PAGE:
Here we go again, less than 2 weeks to go before the games, and I once again pack for the long flight across the Atlantic. This is a special games for me on a couple of levels. First with having a national identity, my own flag to wave. The second, this will be my first Olympic jorney as a member of the press. All in all, my 9th (yes, I have been to 8) Olympic Games. Those are stories in itself, and something for another time, today I give you my first true Olympic experience.
It was February, 1988. A windy, bitter evening in Lethbridge, Alberta, Canada. A town about a 3 hour drive south of Calgary, the host city of the XV Winter Olympiad. The games were weeks away, as they are now, and the torch was on the final legs of its journey towards “Cowtown” as Calgary is known. This would be the second games Canada would host. The first in Montreal in 1976, the summer games that would prove to be a financial disaster, and embarrassing, as Canada would fail to win gold on home soil. Would the maple leaf fly high this time?
I’m getting off subject, back to that night. I was 7 years old. My mother told me to get in the car, we were going to see “the torch.” I had no idea what she was talking about. At that age, I was still new to the general realm of sports, let alone the magnitude of the games. We got in the car, and off we went, to the downtown core. We park about 3 blocks from 3rd Avenue South, the street of the relay, and walk in this cold, miserable Canadian weather to an empty street packed 5 deep with people, excited beyond belief.
Why? I had no idea. A load of people lining the street, for a couple hours it seemed. Waiting, waiting. “Mom, what are we waiting for?” I ask. “The torch,” my mom told me. That was all she said. Not long after, I look East, and I see the crowd start to light. My mom hands me a large white candle with a red cup just under the wick. She lights it. I look up, and see everyone did the same. Candlelit streets as far as I could see.
Then there was noise. Crowds cheering, and it was getting louder. Police sirens, car corns.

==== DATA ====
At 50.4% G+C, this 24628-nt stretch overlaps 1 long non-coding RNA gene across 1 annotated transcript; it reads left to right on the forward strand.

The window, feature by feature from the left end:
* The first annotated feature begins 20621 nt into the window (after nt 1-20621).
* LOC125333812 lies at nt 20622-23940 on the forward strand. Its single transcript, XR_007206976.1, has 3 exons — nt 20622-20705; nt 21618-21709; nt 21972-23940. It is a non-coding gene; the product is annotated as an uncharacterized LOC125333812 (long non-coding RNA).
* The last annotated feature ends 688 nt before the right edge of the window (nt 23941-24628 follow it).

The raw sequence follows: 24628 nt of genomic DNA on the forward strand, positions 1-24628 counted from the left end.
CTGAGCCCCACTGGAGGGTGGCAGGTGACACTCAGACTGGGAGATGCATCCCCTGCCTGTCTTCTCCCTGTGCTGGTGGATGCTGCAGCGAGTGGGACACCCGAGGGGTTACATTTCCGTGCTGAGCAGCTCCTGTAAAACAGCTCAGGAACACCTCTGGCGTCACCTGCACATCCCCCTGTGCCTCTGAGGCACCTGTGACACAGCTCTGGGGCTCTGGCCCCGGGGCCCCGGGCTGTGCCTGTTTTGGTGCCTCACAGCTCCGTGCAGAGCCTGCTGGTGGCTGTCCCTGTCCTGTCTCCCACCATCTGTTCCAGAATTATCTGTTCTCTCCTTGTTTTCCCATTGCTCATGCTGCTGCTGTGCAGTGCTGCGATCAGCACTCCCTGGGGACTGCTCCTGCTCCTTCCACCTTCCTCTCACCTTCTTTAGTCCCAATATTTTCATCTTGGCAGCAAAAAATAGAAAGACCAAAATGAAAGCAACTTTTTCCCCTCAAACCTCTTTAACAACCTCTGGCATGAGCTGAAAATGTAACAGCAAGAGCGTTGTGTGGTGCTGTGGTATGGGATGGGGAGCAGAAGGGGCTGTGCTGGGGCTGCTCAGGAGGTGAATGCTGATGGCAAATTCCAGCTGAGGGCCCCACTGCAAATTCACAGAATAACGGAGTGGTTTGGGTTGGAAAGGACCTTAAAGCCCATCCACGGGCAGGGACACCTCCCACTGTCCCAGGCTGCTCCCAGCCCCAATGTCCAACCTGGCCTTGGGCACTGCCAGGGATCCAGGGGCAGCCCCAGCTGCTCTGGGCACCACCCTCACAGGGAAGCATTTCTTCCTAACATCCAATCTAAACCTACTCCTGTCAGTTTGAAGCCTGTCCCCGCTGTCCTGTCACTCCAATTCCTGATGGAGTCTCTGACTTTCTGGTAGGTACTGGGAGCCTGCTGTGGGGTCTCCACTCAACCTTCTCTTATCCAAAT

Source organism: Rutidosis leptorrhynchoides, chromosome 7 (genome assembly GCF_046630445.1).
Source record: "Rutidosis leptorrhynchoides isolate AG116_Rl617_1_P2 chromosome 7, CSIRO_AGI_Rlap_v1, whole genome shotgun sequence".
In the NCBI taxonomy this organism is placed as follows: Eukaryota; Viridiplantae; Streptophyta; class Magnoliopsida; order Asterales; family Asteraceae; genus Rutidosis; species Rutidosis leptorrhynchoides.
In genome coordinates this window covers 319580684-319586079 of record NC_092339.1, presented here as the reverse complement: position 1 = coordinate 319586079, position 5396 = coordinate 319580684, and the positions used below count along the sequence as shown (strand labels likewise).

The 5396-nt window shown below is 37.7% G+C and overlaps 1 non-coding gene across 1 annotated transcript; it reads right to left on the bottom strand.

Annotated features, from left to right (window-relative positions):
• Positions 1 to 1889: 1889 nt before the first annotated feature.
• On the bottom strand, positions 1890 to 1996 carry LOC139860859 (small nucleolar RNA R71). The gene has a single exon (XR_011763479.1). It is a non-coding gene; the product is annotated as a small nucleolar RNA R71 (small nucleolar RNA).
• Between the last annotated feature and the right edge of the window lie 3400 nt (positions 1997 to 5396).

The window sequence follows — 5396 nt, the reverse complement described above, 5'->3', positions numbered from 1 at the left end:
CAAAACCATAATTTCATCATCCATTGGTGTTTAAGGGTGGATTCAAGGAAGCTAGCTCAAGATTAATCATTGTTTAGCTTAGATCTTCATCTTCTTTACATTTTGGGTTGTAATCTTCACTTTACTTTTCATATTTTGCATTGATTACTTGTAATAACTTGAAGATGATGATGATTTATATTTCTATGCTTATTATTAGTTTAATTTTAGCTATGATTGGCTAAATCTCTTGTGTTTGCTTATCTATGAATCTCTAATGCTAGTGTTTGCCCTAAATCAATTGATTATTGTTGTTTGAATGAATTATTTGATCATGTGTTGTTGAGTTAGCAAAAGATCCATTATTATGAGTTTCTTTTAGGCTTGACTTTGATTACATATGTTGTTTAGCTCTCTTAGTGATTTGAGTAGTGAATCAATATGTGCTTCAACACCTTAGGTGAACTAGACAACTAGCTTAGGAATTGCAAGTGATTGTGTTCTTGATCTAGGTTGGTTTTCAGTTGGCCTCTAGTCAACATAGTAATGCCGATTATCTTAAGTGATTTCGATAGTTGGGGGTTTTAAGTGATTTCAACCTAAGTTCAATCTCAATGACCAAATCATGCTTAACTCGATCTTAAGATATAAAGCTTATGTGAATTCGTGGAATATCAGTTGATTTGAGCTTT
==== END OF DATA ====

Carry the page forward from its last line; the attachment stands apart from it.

Then I see them, a convoy of vehicles, lights flashing, and the crowd going nuts, flag waving, everything. It was almost a blur. I am trying to take it all in, comprehend what’s going on. Then I look into the street.
There it is. The Olympic Torch. Shaped like the Calgary Tower, and like the candle I was holding. A man was walking with the torch, someone holding each arm. Whoever was carrying the torch was blind. The only visual memory I had after seeing all that was that flame, it looked huge. Immense to my young eyes, and all I could think was, what is this about, and how do I get in on this?
A few days later, I’m in elementary, Grade 2, and the teachers were giving special presentations about what would take place in Calgary. We were given spectator guides & posters (which I still have). That night I remember just sitting in my bedroom staring at this poster, taking everything that happened in the last couple of days. My dad comes into the room and asks me what I think of all this. I tell him I want to know more. He gives me an envelope, and in it: Tickets. Tickets to THE OLYMPIC GAMES.
Even though they were another Canadian embarrassment, no Gold, there were still stories. Elizabeth Manley and her surprise silver in Figure Skating. Matti Nykanen winning 3 gold in Ski Jumping. Alberto Tomba tearing the ski hills. Brian Boitano & Brian Orser dueling on skates. A ski jumper sent into a camera tower when chinook winds blew through the city, almost cancelling events with the weather. Hockey, and Canada’ national passion was taking over people’s lives. Curling, Freestlye Skiing, & Short Track speed Skiing were demonstration events.
All that, and for the first time I could say, “I was there.” The people I met, the things I saw, the memories. I even caught a puck at a hockey game, still got that too. It’s amazing what not just the Olympics, but sports in general do to people. These games would have a profound impact on my life to come, and I’ll tell you more in my next piece.